Working on Besnowed as a part of Nights & Weekends has me thinking a lot about AI. I think the general memes and news trends have most people thinking about AI, but being close to so many builders at Buildspace has made me think of it as more than a toy.
There are multiple words there that either explain everything or mean nothing depending on how niche your knowledge of my life is.
Besnowed is my latest novel and you can read a draft by clicking here.
Nights & Weekends is a cool project from Buildspace that supports and motivates people to create and express themselves.
Buildspace is, however, very much entrenched in the world of San Francisco tech and as such attracts many people who are also looking to explore the cutting edge of that world. Today, that means a lot of projects looking into and using AI.
That has in turn exposed me to a lot of what modern advances in AI can do. From the steady stream of memes falling out of Chat GPT to the image at the top of this post, it is all rather impressive, bordering on unbelievable.
|A little surreal in a hard to describe way, but otherwise decent enough.|
|Don't mind the ski lift of death. Or the midtown railroad?|
These are still probably nice enough for a decent chunk of people. But these were the three best I was left with after having wrestled with multiple tools that all have strange names I forgot two seconds after closing them.
And that's not a dig at AI tools but rather what I want to highlight. Me, someone who knows nothing about the code or how it works or any of that, I typed "generate ai art" in a google search and a few hours later had pretty images readymade.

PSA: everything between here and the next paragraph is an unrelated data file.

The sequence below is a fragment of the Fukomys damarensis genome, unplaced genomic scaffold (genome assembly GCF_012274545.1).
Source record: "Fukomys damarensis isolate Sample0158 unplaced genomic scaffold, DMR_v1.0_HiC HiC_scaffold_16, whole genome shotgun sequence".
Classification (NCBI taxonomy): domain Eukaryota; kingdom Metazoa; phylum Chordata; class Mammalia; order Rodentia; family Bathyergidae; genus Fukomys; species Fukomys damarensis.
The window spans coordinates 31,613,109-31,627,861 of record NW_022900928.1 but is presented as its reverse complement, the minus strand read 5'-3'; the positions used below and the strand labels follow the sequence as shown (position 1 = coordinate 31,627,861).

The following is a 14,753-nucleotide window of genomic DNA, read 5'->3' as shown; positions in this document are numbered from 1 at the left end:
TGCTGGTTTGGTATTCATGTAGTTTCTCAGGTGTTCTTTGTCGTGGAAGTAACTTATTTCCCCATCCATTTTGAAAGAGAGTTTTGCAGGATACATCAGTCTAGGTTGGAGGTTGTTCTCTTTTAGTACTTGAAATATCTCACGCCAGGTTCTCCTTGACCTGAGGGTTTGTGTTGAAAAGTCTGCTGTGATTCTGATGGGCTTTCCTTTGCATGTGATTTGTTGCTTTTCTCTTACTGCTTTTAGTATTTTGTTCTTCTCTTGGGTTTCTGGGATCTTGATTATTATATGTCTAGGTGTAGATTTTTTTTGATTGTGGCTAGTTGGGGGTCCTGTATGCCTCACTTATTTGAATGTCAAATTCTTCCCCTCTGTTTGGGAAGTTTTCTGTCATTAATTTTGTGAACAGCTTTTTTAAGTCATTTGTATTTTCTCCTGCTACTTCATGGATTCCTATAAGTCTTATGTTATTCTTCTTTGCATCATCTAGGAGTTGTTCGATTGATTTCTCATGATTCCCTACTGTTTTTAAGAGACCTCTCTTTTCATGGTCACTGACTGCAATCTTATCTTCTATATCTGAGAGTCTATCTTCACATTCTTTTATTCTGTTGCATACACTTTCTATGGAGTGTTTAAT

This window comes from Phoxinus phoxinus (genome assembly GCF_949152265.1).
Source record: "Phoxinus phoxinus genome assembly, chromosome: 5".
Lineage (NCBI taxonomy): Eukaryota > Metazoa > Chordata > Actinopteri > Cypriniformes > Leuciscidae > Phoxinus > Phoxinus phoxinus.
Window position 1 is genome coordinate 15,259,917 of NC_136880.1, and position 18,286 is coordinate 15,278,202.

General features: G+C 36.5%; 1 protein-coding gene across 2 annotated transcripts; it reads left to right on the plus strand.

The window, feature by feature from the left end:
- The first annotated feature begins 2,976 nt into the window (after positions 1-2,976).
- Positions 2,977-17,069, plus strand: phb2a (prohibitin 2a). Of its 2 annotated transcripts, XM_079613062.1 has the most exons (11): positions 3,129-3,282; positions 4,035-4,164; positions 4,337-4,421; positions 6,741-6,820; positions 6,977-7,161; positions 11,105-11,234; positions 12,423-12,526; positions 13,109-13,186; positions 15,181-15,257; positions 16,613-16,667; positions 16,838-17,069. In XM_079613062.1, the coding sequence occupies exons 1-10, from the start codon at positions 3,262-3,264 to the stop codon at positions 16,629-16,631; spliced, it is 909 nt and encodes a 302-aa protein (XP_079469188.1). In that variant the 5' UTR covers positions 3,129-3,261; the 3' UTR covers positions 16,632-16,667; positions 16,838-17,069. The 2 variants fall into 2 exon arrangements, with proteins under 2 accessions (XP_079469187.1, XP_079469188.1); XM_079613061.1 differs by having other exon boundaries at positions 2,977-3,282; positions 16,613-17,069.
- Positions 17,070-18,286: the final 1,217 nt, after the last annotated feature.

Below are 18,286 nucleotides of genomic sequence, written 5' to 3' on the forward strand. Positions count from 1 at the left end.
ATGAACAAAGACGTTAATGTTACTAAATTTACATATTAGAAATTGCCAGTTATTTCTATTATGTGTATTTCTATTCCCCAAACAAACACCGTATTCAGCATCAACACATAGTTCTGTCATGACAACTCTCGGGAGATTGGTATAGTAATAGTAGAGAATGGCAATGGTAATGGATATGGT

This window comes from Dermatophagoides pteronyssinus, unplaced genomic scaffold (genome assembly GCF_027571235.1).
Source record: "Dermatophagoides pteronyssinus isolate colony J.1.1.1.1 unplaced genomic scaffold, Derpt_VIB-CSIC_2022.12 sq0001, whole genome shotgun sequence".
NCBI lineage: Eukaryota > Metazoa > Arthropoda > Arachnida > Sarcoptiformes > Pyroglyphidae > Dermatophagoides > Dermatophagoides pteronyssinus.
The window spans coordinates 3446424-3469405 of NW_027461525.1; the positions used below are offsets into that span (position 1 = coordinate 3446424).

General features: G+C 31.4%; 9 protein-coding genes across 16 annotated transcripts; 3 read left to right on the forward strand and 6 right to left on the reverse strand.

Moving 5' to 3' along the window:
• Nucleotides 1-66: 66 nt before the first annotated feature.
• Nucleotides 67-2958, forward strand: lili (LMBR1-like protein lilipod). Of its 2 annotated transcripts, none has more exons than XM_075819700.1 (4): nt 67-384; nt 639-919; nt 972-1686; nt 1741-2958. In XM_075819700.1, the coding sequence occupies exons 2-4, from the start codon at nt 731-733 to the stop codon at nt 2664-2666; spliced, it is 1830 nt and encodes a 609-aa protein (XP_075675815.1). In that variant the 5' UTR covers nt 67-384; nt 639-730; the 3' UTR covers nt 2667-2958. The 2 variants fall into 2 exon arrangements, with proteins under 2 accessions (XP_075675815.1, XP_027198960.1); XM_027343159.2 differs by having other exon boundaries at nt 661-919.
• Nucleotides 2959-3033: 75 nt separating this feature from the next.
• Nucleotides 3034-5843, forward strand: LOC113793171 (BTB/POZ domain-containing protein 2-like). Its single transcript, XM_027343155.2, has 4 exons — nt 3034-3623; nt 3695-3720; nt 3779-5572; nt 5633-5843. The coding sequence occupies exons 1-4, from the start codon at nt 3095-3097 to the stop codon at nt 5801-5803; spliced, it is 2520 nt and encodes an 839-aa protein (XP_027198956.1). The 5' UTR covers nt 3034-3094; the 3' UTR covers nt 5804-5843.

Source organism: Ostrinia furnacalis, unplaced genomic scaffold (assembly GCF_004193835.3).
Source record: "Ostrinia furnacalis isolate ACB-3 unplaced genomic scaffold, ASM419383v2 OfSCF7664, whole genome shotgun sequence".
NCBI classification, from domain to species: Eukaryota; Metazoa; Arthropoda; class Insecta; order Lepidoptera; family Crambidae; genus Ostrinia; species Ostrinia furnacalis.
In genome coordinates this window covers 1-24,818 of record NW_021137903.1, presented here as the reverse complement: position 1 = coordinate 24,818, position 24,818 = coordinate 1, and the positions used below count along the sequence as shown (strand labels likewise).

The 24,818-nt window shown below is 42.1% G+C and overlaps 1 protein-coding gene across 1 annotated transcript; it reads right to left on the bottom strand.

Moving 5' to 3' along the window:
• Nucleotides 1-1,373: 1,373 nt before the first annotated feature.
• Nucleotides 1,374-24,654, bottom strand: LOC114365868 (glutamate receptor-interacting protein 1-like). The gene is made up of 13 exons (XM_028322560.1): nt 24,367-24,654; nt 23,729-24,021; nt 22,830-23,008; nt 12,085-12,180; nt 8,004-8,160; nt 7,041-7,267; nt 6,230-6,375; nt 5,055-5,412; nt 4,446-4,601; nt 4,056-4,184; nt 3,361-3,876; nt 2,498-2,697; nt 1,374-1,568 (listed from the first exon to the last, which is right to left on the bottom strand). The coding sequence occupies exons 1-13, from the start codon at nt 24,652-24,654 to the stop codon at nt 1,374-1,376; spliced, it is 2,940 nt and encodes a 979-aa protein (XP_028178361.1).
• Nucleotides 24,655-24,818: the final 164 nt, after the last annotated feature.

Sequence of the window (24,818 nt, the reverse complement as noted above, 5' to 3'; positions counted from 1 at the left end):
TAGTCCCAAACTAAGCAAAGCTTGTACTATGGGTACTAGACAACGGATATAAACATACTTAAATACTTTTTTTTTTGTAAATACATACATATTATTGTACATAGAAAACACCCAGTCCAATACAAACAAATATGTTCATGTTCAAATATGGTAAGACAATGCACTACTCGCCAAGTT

The process also felt familiar in an odd way. The way these art generators tend to work, or at least the ones I was using - I think some flavor of stable diffusion
- is entirely based on a text prompt. I typed in a few words and phrases and the electronic brain then created what it thought fits.
It's a bit finicky though. In a way that reminded me of how you used to need to know how to use weird phrases to google correctly. It feels like gently coaxing the AI toward the idea rather than immediately receiving the exact output I expected.
And I often ended up tweaking words or just rerunning the process to try and find a slightly better version of what I had in my head. Or more truthfully, desperately trying to word things in a way that didn't result in a surreal nightmare.
Speaking of which, I originally walked down this path because I seemed to know via Twitter osmosis that AI animation is a thing and should be reasonably easy to do. At least one of those is true. After a few more hours trying to understand what tool I needed or wanted I was wrestling with words, trying to flirt with the AI again, ending up with something else pretty neat.
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